There is something about misery that is easier to accept than happiness. It is very easy to find reasons to be sad or miserable; honestly, just open a newspaper, forget looking into your own life for problems. Allowing yourself to be happy, admitting that (despite all the problems in this shitty world, added to whatever problems are decorating your own tiny life in it) you do in fact deserve to feel good about things and that maybe you're just scared of happiness: that, in my opinion, is a far more difficult coat to wear than the depressing alternative.

Which brings me back to Thanksgiving. I have never been very good at tooting my own horn, and I deflect any compliment thrown my way with a self-deprecating remark because I am physically unable to just accept it. I far prefer the humor shield to emotional vulnerability; as a result of certain life experiences--though I feel things easily and can cry at a Kleenex commercial--I've become a bit harder, and not a very trusting person. I can talk a lot, and to anyone, and I can tell the same weird anecdotes until the cows come home, to the point of seemingly oversharing. (I am like the Dexter Morgan of socializing and sharing.) But I will always be waiting for the other shoe to drop, so to speak. There is always a line at which I stop myself from really letting most people in. There are things in this life I have only told one or two people; there are things I have never told anyone, which might sound unbelievable considering the amount of things I say on a daily basis.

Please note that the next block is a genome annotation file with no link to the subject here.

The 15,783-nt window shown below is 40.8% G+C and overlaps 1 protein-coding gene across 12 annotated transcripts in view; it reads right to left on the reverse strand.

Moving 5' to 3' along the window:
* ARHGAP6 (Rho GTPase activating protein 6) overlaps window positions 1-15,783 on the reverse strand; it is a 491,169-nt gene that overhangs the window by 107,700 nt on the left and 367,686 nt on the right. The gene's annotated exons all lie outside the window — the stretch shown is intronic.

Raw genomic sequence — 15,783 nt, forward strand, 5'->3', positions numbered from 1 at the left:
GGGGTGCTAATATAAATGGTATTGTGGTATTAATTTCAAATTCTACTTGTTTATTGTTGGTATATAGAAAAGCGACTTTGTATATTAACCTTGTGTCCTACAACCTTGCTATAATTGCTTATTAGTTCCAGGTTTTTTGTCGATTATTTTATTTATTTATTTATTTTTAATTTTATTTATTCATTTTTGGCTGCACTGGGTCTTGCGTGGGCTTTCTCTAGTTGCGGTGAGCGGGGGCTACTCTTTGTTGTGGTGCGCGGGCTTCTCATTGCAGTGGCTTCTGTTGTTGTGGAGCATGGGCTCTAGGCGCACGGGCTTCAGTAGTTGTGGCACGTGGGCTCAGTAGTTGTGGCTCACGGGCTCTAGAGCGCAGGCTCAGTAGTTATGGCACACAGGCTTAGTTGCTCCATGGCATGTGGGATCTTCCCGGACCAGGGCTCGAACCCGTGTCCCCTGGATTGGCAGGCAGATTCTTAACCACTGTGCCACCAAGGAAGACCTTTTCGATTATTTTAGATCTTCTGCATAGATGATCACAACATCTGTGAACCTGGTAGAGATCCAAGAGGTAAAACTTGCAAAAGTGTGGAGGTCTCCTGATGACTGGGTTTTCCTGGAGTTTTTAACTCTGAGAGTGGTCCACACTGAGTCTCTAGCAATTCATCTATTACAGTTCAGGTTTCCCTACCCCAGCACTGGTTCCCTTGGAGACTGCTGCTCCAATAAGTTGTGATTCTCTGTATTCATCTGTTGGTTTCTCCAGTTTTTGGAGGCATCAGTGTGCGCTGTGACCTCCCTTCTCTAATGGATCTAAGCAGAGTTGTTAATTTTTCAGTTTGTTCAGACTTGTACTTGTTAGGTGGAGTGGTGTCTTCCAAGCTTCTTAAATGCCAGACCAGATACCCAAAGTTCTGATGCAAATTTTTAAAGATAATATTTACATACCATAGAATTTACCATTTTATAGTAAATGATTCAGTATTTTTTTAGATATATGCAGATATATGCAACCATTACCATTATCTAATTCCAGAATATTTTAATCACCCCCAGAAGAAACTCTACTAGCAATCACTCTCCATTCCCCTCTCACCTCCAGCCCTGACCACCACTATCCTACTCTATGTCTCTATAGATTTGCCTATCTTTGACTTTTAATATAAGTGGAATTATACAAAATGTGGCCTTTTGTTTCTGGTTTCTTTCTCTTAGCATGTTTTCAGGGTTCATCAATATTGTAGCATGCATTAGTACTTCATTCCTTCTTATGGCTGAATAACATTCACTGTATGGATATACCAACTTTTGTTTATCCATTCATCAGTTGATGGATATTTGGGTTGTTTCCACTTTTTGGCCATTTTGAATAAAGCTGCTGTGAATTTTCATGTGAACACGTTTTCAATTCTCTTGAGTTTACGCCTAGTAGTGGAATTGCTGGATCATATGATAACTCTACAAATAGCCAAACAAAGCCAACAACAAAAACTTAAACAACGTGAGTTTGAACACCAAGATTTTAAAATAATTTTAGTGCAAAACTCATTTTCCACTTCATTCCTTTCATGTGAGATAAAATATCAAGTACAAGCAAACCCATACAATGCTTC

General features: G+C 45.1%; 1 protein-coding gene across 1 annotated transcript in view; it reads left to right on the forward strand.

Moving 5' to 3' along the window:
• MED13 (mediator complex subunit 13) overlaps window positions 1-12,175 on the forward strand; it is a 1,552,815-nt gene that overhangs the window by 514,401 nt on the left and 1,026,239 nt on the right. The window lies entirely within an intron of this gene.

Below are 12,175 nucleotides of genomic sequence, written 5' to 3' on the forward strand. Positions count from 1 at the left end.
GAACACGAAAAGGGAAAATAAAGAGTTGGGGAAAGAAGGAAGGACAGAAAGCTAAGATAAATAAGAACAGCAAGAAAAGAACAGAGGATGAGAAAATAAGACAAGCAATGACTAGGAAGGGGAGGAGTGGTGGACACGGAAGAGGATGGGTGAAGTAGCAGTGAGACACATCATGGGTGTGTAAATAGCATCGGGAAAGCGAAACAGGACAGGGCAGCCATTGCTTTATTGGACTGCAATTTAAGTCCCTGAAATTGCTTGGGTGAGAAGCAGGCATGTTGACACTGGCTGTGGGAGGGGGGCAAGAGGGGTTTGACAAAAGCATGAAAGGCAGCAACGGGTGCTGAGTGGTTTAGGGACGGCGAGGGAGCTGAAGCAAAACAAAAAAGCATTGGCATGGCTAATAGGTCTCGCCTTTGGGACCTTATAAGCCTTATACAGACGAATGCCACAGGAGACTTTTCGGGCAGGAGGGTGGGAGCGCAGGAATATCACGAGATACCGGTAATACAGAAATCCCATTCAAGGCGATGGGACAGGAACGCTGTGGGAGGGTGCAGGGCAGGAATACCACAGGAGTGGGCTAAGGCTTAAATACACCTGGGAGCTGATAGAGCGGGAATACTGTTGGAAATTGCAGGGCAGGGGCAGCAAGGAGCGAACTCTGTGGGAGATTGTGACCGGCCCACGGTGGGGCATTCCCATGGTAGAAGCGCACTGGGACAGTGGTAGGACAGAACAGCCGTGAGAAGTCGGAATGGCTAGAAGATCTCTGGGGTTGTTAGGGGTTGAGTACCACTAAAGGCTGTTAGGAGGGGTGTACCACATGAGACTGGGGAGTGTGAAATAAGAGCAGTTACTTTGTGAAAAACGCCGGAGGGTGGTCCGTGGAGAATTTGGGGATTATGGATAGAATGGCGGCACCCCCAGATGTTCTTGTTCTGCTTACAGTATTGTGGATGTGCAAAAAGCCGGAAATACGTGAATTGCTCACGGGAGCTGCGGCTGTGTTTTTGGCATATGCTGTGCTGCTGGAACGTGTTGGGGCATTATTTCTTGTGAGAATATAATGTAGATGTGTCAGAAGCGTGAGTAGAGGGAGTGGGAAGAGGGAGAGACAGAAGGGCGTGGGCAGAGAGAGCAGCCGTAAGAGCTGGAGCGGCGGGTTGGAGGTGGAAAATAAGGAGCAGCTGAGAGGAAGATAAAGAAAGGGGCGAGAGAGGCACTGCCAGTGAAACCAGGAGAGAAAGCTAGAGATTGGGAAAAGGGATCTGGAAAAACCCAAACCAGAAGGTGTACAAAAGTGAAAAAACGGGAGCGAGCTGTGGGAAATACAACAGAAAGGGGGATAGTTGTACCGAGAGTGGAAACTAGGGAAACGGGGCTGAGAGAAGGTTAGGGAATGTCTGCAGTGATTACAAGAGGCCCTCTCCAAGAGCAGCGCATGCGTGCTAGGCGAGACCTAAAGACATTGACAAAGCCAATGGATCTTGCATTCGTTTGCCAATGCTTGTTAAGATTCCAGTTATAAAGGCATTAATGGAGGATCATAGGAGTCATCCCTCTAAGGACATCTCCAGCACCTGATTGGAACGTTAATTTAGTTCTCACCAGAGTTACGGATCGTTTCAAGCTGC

This isn't to say I wish to be completely open and totally trusting of everyone I meet. I also don't expect to be happy all of the time. I think sadness is beautiful, and necessary: without all the emotions, how are the best of them to be appreciated and fully enjoyed? It's like when I was younger, I used to say I wished Christmas was every day. Of course I did. It is the best time of year, with eggnog, who doesn't want that every day? But now of course I realize that not only would be that be a ridiculously expensive culture in which to live--and we would all get big cholesterol and heart problems from so much delicious, artery-clogging eggnog--but that all of the things I look forward to so much about Christmas would not be things to look forward to anymore. It wouldn't be special. It would be every day.